One area where Dark Deity stumbles is in the user interface and presentation. There are many minor issues and I hope the developers are able to smooth some of them out out in future patches. Unfortunately, there are also some major problems that fixing would require a substantial overhaul of some aspects of the game. The controls could be refined and simplified. There’s a lack of consistency in selecting and cancelling within the menus and while commanding your units. Sometimes you are forced to use the keyboard for simple actions instead of a mouse–which is the primary way you interact with the game.


Issuing instructions to your units could be simplified to having your mouse buttons consistently act as select and cancel. As it stands, the slightest mis-click will reset everything you were just doing instead of simply playing a sound to indicate that the player clicked in the wrong spot. I found this came up a lot when issuing several repetitive commands quickly.

I found nearly every piece of music to be incredibly bland and uninspiring. The fact that it constantly stops and starts does not help it at all as the song changes every single time the game goes into an attack animation. After the first few battles, I ended up muting the music and putting on the soundtrack to Final Fantasy Tactics in the background as I played.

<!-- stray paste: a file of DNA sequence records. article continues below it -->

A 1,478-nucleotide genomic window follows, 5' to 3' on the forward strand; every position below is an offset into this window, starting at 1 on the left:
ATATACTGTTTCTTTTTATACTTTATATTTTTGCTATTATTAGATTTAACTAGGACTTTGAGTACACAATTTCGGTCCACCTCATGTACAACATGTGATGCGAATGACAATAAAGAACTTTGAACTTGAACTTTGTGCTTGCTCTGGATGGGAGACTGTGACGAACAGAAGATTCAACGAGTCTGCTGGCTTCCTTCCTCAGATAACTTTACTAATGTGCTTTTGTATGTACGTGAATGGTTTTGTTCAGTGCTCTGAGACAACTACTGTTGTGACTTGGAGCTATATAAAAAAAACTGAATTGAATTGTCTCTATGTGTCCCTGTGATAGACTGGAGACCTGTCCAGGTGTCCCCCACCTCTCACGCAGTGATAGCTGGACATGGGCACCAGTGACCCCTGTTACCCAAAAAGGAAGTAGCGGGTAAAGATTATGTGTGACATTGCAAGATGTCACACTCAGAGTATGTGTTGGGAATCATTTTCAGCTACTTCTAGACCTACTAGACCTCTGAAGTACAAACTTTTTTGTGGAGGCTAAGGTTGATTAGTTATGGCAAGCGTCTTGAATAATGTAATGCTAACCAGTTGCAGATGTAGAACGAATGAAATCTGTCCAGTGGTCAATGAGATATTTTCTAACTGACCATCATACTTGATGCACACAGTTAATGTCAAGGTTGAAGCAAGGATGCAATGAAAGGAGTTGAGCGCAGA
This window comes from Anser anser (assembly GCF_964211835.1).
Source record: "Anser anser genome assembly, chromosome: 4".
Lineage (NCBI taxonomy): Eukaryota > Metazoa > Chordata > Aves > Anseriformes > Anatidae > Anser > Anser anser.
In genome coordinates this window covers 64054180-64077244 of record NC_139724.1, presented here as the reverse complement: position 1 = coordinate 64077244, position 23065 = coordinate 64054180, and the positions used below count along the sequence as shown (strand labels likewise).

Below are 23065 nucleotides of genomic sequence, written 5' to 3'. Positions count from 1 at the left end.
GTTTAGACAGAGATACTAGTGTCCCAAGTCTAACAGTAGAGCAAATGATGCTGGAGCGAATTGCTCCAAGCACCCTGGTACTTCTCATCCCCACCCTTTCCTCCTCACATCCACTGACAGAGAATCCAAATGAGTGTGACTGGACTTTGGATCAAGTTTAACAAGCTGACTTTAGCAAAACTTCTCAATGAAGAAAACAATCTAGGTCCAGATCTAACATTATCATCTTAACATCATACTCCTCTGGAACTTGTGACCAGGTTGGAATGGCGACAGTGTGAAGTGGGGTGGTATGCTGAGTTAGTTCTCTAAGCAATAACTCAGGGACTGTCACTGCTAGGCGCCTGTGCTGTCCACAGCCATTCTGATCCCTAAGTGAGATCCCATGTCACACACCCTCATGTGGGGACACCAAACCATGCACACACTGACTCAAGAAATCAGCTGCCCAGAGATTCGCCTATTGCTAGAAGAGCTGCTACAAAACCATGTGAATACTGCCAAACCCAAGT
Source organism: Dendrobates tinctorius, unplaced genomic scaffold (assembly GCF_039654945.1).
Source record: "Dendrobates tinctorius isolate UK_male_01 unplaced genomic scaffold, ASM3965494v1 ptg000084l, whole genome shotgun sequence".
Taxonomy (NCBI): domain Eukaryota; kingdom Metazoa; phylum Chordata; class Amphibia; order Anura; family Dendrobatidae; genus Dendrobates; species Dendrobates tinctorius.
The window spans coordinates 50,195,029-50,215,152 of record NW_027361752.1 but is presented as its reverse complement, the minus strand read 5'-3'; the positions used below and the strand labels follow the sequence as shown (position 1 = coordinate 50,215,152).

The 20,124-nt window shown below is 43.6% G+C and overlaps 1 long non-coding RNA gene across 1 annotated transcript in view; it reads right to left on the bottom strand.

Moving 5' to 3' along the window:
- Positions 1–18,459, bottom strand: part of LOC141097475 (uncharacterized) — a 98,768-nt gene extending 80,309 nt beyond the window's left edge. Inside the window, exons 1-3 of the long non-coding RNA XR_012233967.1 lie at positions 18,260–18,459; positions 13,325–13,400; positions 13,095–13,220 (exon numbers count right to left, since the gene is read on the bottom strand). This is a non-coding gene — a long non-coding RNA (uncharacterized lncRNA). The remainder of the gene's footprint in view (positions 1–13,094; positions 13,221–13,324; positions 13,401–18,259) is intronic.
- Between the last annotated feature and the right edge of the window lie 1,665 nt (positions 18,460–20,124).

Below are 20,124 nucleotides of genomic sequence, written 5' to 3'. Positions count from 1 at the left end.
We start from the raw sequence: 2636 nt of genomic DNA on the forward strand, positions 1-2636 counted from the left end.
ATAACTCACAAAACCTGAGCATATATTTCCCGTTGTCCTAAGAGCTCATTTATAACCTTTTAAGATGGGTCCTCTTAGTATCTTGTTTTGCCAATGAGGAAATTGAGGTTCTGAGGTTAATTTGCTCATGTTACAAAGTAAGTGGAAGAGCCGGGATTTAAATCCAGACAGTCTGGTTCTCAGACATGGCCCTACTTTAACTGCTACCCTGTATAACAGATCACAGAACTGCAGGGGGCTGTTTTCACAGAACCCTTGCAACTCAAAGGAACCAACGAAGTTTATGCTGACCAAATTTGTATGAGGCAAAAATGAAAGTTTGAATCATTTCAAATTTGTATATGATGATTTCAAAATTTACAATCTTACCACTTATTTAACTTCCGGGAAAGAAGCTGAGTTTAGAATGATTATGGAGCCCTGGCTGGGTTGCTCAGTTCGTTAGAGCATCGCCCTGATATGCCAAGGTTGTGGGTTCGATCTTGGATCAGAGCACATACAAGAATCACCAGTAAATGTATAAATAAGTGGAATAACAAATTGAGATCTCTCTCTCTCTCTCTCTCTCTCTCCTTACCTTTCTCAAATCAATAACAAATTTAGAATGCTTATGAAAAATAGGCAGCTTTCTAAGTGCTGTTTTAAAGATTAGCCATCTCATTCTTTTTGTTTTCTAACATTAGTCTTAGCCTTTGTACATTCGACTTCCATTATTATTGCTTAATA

The presentation of the combat is very weak in a few key areas. There is no effort given to showing you what is happening during the enemy turns, meaning that attacks pop up without you seeing who has moved or where the attacks are happening. This left me confused when a healer I thought was safe was being attacked. It turned out that the attackers were archers who were targeting my units through solid walls.

The enemy AI is very simple. Unless you get in range, enemy units won’t activate at all, letting you fight a few enemies while a dozen more just stand around and let it happen. This could be a deliberate choice for the sake of game balance, but I found it was easy to manipulate; enemy units would never take advantage of their surroundings and would always fall for the bait if I lured them into specific spots. I felt this all made the battles a lot easier to manage.

While this review does come across as fairly negative, I enjoyed the time I spent playing Dark Deity and I see a lot of potential in this game. It has a solid foundation and it’s clear that with a little more polish, this game can truly shine.

If you’re a fan of Strategy RPGs, I’d recommend giving this one a chance. 

3 Stars out of 5


  • Good character banter
  • Smooth combat animations
  • A sense of humour that made me laugh several times
  • A solid foundation for an SRPG


  • The music is awful
  • Controls are inconsistent and frustrating at times
  • Antagonists feel a little generic
  • Hard to follow combat with strange quirks.